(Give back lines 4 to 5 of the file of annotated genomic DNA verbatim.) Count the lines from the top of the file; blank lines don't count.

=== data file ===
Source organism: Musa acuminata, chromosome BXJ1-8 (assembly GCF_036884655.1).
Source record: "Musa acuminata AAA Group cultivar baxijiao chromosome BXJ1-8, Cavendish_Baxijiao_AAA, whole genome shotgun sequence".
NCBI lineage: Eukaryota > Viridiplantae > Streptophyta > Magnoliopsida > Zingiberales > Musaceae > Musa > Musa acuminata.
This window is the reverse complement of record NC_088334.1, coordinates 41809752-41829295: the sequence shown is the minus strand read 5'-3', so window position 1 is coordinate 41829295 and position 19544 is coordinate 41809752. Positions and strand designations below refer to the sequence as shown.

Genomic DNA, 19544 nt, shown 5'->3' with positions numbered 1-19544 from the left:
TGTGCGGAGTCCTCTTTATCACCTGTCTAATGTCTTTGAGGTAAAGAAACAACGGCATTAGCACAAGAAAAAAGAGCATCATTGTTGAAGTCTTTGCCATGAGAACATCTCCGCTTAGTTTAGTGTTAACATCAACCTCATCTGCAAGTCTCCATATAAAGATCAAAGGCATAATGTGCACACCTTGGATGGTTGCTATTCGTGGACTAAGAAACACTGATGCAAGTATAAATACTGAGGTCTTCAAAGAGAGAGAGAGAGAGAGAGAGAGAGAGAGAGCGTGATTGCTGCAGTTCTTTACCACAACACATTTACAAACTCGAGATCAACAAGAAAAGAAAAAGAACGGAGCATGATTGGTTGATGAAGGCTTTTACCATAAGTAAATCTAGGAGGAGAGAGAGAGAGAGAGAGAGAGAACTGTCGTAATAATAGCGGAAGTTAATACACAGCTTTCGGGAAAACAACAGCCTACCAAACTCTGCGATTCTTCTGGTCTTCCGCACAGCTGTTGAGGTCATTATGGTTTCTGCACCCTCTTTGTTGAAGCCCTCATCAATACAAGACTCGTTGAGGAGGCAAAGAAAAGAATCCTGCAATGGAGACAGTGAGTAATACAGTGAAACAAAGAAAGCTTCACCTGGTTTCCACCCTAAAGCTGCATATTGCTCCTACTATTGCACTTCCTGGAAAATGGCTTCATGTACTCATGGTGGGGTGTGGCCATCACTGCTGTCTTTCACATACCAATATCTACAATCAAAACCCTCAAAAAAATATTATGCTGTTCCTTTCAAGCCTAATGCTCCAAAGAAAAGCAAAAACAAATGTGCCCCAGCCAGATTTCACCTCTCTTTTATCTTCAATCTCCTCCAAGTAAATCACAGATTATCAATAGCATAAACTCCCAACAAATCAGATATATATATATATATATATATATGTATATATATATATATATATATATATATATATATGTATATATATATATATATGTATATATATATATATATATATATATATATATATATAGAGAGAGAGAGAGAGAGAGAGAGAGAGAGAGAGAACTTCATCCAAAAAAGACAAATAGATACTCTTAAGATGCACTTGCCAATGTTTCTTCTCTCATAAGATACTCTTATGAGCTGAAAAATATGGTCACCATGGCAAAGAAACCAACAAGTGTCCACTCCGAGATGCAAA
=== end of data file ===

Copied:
This window is the reverse complement of record NC_088334.1, coordinates 41809752-41829295: the sequence shown is the minus strand read 5'-3', so window position 1 is coordinate 41829295 and position 19544 is coordinate 41809752. Positions and strand designations below refer to the sequence as shown.

Genomic DNA, 19544 nt, shown 5'->3' with positions numbered 1-19544 from the left: